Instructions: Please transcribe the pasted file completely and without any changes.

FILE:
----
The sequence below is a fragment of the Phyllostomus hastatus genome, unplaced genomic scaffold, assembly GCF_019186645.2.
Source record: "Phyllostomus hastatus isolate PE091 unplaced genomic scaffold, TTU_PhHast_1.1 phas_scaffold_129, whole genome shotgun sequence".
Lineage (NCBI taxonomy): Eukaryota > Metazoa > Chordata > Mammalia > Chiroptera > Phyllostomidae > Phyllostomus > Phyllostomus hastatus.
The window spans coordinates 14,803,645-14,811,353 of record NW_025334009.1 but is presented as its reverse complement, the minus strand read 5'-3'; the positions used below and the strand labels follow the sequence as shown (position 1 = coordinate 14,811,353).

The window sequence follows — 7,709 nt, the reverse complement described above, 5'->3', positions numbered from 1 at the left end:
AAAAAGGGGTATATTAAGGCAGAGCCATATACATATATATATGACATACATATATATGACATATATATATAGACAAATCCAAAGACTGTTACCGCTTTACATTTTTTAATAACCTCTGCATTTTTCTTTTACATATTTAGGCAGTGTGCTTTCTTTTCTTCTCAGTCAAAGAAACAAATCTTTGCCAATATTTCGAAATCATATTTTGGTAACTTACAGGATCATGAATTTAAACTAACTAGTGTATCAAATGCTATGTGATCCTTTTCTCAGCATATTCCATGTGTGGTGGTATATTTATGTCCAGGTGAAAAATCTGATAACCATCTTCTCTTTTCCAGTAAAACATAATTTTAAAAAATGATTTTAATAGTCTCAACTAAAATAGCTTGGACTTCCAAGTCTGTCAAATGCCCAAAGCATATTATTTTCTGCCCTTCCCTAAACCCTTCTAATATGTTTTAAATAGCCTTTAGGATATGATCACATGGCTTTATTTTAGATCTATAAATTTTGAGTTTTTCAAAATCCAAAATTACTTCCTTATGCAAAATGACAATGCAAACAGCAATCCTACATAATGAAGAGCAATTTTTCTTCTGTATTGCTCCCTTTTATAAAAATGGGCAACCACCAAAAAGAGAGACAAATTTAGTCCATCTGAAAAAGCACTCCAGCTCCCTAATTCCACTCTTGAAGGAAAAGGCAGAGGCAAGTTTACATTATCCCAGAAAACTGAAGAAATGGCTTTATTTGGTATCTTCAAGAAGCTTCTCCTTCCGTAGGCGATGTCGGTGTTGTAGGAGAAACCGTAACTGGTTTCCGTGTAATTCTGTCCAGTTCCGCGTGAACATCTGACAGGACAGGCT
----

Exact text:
The sequence below is a fragment of the Phyllostomus hastatus genome, unplaced genomic scaffold, assembly GCF_019186645.2.
Source record: "Phyllostomus hastatus isolate PE091 unplaced genomic scaffold, TTU_PhHast_1.1 phas_scaffold_129, whole genome shotgun sequence".
Lineage (NCBI taxonomy): Eukaryota > Metazoa > Chordata > Mammalia > Chiroptera > Phyllostomidae > Phyllostomus > Phyllostomus hastatus.
The window spans coordinates 14,803,645-14,811,353 of record NW_025334009.1 but is presented as its reverse complement, the minus strand read 5'-3'; the positions used below and the strand labels follow the sequence as shown (position 1 = coordinate 14,811,353).

The window sequence follows — 7,709 nt, the reverse complement described above, 5'->3', positions numbered from 1 at the left end:
AAAAAGGGGTATATTAAGGCAGAGCCATATACATATATATATGACATACATATATATGACATATATATATAGACAAATCCAAAGACTGTTACCGCTTTACATTTTTTAATAACCTCTGCATTTTTCTTTTACATATTTAGGCAGTGTGCTTTCTTTTCTTCTCAGTCAAAGAAACAAATCTTTGCCAATATTTCGAAATCATATTTTGGTAACTTACAGGATCATGAATTTAAACTAACTAGTGTATCAAATGCTATGTGATCCTTTTCTCAGCATATTCCATGTGTGGTGGTATATTTATGTCCAGGTGAAAAATCTGATAACCATCTTCTCTTTTCCAGTAAAACATAATTTTAAAAAATGATTTTAATAGTCTCAACTAAAATAGCTTGGACTTCCAAGTCTGTCAAATGCCCAAAGCATATTATTTTCTGCCCTTCCCTAAACCCTTCTAATATGTTTTAAATAGCCTTTAGGATATGATCACATGGCTTTATTTTAGATCTATAAATTTTGAGTTTTTCAAAATCCAAAATTACTTCCTTATGCAAAATGACAATGCAAACAGCAATCCTACATAATGAAGAGCAATTTTTCTTCTGTATTGCTCCCTTTTATAAAAATGGGCAACCACCAAAAAGAGAGACAAATTTAGTCCATCTGAAAAAGCACTCCAGCTCCCTAATTCCACTCTTGAAGGAAAAGGCAGAGGCAAGTTTACATTATCCCAGAAAACTGAAGAAATGGCTTTATTTGGTATCTTCAAGAAGCTTCTCCTTCCGTAGGCGATGTCGGTGTTGTAGGAGAAACCGTAACTGGTTTCCGTGTAATTCTGTCCAGTTCCGCGTGAACATCTGACAGGACAGGCT